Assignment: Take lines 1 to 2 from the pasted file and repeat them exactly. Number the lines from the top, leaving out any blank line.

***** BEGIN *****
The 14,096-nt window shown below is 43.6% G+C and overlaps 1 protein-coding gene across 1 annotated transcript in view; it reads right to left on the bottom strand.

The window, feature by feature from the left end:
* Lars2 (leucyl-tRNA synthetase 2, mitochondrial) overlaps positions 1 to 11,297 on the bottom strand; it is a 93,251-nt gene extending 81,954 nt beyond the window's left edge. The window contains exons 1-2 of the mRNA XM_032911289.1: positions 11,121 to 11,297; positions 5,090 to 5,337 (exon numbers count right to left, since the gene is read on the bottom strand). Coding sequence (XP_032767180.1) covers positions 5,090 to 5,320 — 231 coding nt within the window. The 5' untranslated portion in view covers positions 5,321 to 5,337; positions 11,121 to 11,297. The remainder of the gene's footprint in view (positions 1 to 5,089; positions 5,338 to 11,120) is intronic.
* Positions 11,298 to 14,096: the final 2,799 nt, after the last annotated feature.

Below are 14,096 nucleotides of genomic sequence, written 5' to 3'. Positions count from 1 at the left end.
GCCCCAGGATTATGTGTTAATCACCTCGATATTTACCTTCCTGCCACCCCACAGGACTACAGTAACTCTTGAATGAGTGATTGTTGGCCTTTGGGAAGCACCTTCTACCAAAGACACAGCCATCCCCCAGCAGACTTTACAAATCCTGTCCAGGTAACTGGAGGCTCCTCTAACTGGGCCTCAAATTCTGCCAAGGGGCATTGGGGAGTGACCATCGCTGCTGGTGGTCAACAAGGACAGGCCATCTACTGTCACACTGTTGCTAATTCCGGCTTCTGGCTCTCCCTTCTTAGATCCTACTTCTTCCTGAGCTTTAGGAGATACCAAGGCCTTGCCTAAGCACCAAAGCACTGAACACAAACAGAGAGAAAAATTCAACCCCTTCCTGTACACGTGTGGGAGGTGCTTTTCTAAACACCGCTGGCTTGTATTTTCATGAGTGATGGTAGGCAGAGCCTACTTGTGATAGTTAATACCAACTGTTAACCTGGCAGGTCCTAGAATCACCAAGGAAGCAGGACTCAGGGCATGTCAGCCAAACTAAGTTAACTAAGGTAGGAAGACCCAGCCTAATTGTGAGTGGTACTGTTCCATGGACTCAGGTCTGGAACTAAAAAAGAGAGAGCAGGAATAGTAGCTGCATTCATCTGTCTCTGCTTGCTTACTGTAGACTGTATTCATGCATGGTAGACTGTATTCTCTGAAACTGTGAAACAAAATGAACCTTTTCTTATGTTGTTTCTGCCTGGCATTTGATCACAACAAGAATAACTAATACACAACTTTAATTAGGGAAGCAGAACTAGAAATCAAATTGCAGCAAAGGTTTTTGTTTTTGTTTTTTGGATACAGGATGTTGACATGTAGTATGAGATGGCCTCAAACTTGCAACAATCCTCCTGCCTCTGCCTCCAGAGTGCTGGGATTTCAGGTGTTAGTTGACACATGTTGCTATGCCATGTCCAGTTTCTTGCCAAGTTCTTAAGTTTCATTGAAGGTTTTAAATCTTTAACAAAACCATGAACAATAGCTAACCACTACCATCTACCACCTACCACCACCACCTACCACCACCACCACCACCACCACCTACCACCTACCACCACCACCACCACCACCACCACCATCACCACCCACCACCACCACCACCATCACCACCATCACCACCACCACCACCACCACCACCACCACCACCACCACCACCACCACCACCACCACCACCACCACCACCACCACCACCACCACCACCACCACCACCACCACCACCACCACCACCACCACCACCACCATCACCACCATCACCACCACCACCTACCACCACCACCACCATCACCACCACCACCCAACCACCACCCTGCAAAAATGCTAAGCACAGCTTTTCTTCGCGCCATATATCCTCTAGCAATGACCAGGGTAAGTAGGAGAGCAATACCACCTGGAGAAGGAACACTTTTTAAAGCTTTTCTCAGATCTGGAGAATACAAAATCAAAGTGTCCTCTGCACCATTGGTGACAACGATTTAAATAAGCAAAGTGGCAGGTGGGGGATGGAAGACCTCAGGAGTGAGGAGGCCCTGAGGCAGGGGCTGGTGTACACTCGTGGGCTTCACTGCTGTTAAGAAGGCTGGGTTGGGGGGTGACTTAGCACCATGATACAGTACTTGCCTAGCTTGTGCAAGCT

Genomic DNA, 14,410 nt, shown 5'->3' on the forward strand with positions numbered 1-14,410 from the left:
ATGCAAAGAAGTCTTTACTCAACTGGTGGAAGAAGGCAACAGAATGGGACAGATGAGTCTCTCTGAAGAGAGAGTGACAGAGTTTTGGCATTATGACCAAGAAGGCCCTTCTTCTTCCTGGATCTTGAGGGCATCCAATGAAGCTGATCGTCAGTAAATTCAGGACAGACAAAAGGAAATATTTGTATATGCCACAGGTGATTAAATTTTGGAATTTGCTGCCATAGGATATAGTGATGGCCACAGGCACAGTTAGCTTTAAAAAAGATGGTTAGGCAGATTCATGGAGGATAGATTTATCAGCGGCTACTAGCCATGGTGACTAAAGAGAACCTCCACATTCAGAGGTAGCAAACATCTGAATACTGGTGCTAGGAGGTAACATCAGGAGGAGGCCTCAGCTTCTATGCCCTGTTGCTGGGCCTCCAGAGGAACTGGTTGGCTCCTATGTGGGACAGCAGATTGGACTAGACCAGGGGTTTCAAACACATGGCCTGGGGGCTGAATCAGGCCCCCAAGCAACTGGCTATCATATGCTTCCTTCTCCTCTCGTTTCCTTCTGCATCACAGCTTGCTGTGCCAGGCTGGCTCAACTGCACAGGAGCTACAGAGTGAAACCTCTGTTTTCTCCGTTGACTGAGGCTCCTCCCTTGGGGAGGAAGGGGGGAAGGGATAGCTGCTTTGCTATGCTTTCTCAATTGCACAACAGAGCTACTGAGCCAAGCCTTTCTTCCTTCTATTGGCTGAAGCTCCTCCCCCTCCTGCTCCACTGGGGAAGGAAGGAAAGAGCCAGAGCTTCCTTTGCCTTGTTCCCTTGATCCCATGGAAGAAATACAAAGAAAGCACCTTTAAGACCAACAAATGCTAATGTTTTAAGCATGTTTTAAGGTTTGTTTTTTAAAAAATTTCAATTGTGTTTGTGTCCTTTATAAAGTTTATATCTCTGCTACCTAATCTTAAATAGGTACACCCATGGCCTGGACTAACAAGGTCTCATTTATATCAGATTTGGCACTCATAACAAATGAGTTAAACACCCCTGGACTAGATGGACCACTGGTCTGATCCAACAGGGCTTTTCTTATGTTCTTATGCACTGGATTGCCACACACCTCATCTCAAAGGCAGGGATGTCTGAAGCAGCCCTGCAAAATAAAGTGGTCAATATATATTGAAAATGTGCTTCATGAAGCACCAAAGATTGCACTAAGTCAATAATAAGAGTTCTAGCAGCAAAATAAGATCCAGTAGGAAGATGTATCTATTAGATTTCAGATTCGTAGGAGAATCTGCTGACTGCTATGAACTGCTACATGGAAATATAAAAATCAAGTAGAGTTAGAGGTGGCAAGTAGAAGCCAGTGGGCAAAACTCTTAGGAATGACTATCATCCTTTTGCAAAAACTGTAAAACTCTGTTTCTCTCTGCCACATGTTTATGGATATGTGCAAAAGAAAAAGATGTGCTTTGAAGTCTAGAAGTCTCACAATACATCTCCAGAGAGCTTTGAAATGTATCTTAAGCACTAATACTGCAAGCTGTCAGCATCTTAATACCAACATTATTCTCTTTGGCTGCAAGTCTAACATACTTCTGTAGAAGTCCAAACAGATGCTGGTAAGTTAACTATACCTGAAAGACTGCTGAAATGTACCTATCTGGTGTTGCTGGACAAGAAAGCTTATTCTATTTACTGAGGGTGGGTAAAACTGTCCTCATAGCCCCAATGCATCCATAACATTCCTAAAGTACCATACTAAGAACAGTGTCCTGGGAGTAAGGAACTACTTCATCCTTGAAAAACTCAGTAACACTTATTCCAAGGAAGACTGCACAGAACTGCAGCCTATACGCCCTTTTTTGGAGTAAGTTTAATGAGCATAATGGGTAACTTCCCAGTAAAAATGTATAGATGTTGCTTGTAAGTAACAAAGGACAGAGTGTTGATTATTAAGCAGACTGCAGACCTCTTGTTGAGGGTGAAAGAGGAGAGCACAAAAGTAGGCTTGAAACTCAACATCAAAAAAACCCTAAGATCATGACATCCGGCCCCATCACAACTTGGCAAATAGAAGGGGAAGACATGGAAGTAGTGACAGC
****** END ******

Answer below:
The 14,096-nt window shown below is 43.6% G+C and overlaps 1 protein-coding gene across 1 annotated transcript in view; it reads right to left on the bottom strand.

The window, feature by feature from the left end: